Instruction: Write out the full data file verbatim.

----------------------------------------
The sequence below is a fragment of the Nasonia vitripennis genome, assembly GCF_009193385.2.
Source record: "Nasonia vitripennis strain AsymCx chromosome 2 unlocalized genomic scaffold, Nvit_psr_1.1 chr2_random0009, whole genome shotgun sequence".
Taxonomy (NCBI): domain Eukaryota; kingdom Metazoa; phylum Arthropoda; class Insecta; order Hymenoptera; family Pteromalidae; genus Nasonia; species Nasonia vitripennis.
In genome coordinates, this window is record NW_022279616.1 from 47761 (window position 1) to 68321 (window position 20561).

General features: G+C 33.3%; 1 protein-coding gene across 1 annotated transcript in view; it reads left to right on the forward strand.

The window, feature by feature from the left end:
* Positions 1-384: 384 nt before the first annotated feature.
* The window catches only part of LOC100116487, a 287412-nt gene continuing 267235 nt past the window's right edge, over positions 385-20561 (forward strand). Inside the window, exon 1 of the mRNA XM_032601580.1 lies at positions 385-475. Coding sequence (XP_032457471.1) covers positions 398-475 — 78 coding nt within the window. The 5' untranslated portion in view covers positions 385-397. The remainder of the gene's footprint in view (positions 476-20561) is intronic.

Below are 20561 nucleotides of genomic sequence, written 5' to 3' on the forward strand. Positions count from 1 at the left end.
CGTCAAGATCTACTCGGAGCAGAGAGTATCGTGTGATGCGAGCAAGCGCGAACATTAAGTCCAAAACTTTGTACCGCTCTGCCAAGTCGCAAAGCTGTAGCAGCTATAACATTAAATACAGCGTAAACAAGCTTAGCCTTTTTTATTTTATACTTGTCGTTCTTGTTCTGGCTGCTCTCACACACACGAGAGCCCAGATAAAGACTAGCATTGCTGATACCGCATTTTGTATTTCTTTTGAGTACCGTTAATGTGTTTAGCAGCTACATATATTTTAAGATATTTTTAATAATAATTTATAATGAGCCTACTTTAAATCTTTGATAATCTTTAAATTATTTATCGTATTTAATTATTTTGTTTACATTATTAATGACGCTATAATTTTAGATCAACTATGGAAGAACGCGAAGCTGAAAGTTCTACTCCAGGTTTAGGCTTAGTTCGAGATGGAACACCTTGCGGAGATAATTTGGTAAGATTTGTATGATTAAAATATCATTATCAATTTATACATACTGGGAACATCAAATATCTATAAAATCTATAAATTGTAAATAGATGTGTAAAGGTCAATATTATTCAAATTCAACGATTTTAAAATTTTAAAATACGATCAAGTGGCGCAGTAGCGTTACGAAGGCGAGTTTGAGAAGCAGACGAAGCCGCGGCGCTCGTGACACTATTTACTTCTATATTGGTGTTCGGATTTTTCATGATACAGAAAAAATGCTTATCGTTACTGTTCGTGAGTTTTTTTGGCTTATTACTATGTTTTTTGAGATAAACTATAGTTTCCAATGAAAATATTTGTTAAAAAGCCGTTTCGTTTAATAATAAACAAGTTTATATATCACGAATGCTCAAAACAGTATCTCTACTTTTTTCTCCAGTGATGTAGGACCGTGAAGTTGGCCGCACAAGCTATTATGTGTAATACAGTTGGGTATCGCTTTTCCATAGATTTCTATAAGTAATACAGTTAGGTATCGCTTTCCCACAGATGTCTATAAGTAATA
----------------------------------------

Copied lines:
The sequence below is a fragment of the Nasonia vitripennis genome, assembly GCF_009193385.2.
Source record: "Nasonia vitripennis strain AsymCx chromosome 2 unlocalized genomic scaffold, Nvit_psr_1.1 chr2_random0009, whole genome shotgun sequence".
Taxonomy (NCBI): domain Eukaryota; kingdom Metazoa; phylum Arthropoda; class Insecta; order Hymenoptera; family Pteromalidae; genus Nasonia; species Nasonia vitripennis.
In genome coordinates, this window is record NW_022279616.1 from 47761 (window position 1) to 68321 (window position 20561).

General features: G+C 33.3%; 1 protein-coding gene across 1 annotated transcript in view; it reads left to right on the forward strand.

The window, feature by feature from the left end:
* Positions 1-384: 384 nt before the first annotated feature.
* The window catches only part of LOC100116487, a 287412-nt gene continuing 267235 nt past the window's right edge, over positions 385-20561 (forward strand). Inside the window, exon 1 of the mRNA XM_032601580.1 lies at positions 385-475. Coding sequence (XP_032457471.1) covers positions 398-475 — 78 coding nt within the window. The 5' untranslated portion in view covers positions 385-397. The remainder of the gene's footprint in view (positions 476-20561) is intronic.

Below are 20561 nucleotides of genomic sequence, written 5' to 3' on the forward strand. Positions count from 1 at the left end.
CGTCAAGATCTACTCGGAGCAGAGAGTATCGTGTGATGCGAGCAAGCGCGAACATTAAGTCCAAAACTTTGTACCGCTCTGCCAAGTCGCAAAGCTGTAGCAGCTATAACATTAAATACAGCGTAAACAAGCTTAGCCTTTTTTATTTTATACTTGTCGTTCTTGTTCTGGCTGCTCTCACACACACGAGAGCCCAGATAAAGACTAGCATTGCTGATACCGCATTTTGTATTTCTTTTGAGTACCGTTAATGTGTTTAGCAGCTACATATATTTTAAGATATTTTTAATAATAATTTATAATGAGCCTACTTTAAATCTTTGATAATCTTTAAATTATTTATCGTATTTAATTATTTTGTTTACATTATTAATGACGCTATAATTTTAGATCAACTATGGAAGAACGCGAAGCTGAAAGTTCTACTCCAGGTTTAGGCTTAGTTCGAGATGGAACACCTTGCGGAGATAATTTGGTAAGATTTGTATGATTAAAATATCATTATCAATTTATACATACTGGGAACATCAAATATCTATAAAATCTATAAATTGTAAATAGATGTGTAAAGGTCAATATTATTCAAATTCAACGATTTTAAAATTTTAAAATACGATCAAGTGGCGCAGTAGCGTTACGAAGGCGAGTTTGAGAAGCAGACGAAGCCGCGGCGCTCGTGACACTATTTACTTCTATATTGGTGTTCGGATTTTTCATGATACAGAAAAAATGCTTATCGTTACTGTTCGTGAGTTTTTTTGGCTTATTACTATGTTTTTTGAGATAAACTATAGTTTCCAATGAAAATATTTGTTAAAAAGCCGTTTCGTTTAATAATAAACAAGTTTATATATCACGAATGCTCAAAACAGTATCTCTACTTTTTTCTCCAGTGATGTAGGACCGTGAAGTTGGCCGCACAAGCTATTATGTGTAATACAGTTGGGTATCGCTTTTCCATAGATTTCTATAAGTAATACAGTTAGGTATCGCTTTCCCACAGATGTCTATAAGTAATA